This implies that the game has to be about the subject in order for it to provide a valuable and memorable learning experience regarding that subject. I don’t think it does. Take, for example, the ‘horror survival’ series Resident Evil. In most of these games the player is forced to conserve ammo, despite the temptation to blast everything that moves. The lesson here is a simple one: don’t use everything good right away, think of the long term, don’t let panic undermine your chances of survival. This is a broad lesson that can be applied to a variety of situations (not just those in which you’re trying to evade the undead). I think it has been a failure of the educational games market on the whole to think they must make games about their subject in order to teach that subject and I admit it is going to take an iconoclastic leap in order to design games that teach without that approach. But I hope that something like the ‘Freakonomics’ book, where seemingly unpromising areas (drug dealing, selling real estate) are actually highly successful, if esoteric, grounds for comparison and learning about relatively complex macro economic ideas.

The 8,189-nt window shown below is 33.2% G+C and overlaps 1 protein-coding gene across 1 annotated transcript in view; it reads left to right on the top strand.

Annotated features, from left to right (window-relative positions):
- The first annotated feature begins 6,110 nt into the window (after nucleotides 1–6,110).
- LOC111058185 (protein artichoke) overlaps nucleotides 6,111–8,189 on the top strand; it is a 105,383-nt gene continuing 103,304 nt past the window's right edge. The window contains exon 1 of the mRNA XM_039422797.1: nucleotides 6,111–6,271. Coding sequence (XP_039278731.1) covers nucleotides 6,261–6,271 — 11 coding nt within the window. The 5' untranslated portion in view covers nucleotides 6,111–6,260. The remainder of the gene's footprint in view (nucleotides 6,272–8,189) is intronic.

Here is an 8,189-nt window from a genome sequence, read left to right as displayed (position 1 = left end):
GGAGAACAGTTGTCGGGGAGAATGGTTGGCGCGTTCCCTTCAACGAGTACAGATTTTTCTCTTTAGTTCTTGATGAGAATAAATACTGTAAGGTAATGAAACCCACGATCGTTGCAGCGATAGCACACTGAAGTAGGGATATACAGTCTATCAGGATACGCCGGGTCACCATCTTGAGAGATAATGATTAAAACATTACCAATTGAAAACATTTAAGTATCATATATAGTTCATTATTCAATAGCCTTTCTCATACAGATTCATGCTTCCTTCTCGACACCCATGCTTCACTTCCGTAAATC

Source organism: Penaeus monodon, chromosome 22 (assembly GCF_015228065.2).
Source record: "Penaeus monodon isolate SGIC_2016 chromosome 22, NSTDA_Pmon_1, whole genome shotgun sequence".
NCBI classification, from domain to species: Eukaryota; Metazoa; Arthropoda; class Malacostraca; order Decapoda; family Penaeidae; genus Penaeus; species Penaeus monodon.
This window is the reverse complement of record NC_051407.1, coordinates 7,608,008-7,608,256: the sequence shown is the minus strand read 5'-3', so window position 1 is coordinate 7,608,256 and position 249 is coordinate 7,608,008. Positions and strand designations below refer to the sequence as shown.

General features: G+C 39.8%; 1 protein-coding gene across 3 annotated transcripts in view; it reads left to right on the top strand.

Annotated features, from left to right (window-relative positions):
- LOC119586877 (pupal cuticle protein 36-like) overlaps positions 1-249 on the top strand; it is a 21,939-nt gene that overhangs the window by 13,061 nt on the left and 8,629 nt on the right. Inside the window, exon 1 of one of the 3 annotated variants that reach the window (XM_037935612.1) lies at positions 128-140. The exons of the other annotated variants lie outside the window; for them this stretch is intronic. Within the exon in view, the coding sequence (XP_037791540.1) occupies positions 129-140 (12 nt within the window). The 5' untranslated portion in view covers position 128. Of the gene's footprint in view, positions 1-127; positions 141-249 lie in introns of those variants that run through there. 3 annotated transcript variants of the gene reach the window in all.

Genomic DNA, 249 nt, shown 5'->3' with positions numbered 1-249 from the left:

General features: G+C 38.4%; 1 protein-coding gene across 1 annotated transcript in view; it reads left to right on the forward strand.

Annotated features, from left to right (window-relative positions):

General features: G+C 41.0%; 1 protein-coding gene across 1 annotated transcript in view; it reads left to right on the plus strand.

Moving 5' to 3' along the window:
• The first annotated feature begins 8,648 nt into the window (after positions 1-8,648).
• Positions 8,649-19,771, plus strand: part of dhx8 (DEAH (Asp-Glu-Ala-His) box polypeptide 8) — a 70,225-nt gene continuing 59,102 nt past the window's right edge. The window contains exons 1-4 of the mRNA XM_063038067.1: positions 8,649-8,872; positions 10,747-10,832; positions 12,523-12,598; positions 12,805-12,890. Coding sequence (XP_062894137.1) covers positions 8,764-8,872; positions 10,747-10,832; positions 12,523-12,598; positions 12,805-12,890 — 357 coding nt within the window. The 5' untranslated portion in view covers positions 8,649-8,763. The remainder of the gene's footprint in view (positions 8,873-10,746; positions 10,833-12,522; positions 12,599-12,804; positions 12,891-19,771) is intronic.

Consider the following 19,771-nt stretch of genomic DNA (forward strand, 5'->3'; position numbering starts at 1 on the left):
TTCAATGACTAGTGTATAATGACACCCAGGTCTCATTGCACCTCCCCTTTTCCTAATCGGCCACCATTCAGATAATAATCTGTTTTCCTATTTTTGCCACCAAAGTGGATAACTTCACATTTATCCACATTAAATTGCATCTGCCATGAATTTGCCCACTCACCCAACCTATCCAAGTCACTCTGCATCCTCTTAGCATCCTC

Point 3 – “Inappropriate pedagogy – I think this one is less convincing, as you can have constructivist or collaborative approaches in games, but many of the conventional game engines are based around a fairly Skinnerian reinforcement principle. We would need to be wary about adopting this wholesale.”